He thus echoed his message from Thurday evening's homily at the Corpus Christi Mass. He reiterated that the things of this world will not bring happiness, as they end and decay, and leave faithful with nothing of true value.
The Holy Father reflected on the liturgy of today, in which Jesus warns his disciples against earthly treasures, saying: “'Do not store up for yourselves treasures on earth, where moth and decay destroy, and thieves break in and steal. But store up treasures in heaven ... For where your treasure is, there also will your heart be."
In his homily, Francis warned against three elements in particular: money, vanity and power. Jesus asks us to keep our hearts free from these unnecessary elements, the Pope noted. They leave the faithful as “prisoners,” “weighing down” and “binding” their hearts, he said.
He pointed out two types of hearts faithful can have: a "free heart" or a "slave's heart."
Francis said that a “free heart” makes one’s heart “feel light,” as "it shows us the path that leads to God," and is fulfilled in worshipping God and loving one’s neighbor. The Pontiff pleaded, “please, have a free heart! ... Only with a free heart can you have the treasures of heaven: love, patience, service to others, worship of God. These are the true riches, that cannot be stolen,” whereas the other, worldly riches “encumber” and “chain our hearts.”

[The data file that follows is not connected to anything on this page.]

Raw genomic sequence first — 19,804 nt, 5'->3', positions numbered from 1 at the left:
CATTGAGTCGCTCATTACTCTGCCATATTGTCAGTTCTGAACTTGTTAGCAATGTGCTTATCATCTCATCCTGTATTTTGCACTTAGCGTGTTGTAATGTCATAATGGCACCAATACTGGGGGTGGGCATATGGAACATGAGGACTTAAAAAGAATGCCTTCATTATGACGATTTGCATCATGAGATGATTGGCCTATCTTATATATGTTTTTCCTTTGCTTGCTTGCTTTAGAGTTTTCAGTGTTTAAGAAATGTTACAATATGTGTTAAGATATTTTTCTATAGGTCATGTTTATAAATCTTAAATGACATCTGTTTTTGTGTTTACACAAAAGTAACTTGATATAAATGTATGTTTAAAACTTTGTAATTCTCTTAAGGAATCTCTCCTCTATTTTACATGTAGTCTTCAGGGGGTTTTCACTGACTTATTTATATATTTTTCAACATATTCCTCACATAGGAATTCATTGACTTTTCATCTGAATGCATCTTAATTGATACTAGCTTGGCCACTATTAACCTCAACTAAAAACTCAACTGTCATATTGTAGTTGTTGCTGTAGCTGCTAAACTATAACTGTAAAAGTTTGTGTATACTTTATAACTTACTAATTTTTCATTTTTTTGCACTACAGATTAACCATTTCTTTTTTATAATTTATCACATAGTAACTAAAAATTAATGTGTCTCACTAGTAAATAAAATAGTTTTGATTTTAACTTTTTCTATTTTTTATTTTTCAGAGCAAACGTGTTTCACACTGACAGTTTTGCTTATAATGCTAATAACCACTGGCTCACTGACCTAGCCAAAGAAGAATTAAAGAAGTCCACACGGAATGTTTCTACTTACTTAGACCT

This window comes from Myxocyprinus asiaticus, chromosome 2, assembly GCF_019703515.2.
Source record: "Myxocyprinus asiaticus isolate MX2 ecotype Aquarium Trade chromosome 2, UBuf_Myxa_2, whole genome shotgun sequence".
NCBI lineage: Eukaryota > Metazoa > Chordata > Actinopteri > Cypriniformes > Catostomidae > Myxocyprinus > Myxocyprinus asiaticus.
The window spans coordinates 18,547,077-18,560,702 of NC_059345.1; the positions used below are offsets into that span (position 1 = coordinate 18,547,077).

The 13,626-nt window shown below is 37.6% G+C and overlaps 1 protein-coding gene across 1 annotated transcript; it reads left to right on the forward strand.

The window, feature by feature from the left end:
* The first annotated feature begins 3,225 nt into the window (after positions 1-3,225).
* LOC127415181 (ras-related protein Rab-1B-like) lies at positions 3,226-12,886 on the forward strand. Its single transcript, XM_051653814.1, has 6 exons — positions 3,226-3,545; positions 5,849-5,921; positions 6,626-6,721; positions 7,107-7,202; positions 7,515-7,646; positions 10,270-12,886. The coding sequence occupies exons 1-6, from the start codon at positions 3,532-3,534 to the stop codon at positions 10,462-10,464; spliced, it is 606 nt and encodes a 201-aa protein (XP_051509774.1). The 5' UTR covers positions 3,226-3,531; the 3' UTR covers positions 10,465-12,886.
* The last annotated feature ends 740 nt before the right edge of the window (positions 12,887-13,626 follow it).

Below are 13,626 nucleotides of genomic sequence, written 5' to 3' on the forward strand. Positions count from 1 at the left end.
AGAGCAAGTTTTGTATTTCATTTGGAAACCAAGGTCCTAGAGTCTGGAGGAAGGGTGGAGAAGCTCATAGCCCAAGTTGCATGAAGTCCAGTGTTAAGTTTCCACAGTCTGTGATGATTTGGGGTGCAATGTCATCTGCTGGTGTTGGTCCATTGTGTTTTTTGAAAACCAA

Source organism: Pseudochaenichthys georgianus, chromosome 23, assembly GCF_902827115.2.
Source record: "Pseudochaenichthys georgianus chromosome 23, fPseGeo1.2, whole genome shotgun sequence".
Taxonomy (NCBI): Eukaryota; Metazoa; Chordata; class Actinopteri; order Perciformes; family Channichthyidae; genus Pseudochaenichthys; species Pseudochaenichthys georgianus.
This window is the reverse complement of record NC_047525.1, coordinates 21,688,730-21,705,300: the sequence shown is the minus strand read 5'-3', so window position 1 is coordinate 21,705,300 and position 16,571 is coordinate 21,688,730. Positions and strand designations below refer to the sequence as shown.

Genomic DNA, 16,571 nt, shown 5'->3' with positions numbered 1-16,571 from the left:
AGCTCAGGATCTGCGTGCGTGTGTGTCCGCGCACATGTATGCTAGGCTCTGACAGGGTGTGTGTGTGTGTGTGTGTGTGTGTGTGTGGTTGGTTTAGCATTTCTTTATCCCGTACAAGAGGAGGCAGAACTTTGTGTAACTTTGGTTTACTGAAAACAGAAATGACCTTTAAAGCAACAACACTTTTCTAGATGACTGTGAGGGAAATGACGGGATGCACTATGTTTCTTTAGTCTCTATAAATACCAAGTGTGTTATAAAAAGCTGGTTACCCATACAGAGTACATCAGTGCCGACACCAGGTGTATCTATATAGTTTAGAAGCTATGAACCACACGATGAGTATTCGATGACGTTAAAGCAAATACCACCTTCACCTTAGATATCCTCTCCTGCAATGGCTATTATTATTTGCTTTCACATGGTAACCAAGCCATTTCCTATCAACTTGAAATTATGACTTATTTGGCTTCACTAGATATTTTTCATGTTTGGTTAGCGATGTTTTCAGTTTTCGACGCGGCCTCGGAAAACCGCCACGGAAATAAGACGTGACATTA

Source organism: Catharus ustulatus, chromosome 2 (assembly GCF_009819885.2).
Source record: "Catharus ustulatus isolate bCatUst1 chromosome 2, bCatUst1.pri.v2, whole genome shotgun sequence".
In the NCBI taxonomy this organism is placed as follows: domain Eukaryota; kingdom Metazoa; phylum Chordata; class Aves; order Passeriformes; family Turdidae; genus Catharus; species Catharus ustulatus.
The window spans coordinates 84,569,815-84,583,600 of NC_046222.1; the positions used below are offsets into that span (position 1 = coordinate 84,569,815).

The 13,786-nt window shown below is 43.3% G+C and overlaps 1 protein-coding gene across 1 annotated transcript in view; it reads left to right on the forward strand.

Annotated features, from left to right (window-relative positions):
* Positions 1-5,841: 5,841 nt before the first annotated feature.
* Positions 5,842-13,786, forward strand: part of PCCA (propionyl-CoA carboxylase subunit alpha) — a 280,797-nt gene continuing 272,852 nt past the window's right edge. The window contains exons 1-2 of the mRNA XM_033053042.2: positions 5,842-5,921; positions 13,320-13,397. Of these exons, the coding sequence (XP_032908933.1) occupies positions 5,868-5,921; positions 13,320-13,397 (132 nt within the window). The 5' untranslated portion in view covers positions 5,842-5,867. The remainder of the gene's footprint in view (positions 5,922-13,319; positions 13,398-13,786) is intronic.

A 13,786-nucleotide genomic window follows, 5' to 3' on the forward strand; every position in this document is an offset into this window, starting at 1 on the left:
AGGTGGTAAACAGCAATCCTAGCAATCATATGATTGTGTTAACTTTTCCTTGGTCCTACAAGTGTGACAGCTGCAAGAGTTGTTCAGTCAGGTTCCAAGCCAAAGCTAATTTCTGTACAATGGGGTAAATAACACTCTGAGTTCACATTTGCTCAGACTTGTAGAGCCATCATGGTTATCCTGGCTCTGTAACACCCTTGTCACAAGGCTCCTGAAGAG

A “slave’s heart," Francis said, "is not a bright heart: it will be dark," adding that “if we accumulate the treasures of the earth, we accumulate darkness.” He warned these treasures don’t give joy, but above all, rob our freedom.
The Argentine Pontiff went on to explain the evils of money, power, and vanity.
Despite money having the power to do much good, including providing for one’s family, he noted, it is dangerous because many become obsessed with it. “Do not build your life upon accumulating riches,” he warned.
Those consumed with investing, he noted as an example, will have nothing if the stock market crashes.
Vanity relates to one's desire for "prestige" and "to be seen,"having a prestige to be seen," he said, adding that Jesus "always condemned vanity."
Noting the lawyers of Scripture as an example of vanity, he said they fast, give alms, or pray, they do so just "to be seen."
The vanity, he reiterated, has "no use," as "it ends." Quoting St. Bernard, he said: "'Your beauty will end up being the meal of worms.'"
Using the first reading to illustrate how power can suddenly disolve, the Pope noted the fall of the cruel Queen Athaliah, who reigned for seven years, and then was killed. “The power ends!" He cautioned:" How many great, proud men and women of power are finished in anonymity, in poverty or in prison."
Treasures of Heaven:
After cautioning the faithful, the Pope concluded with what the Lord asks us to accumulate: the “treasures of heaven,” not the elusive “treasures” of money, vanity, and power.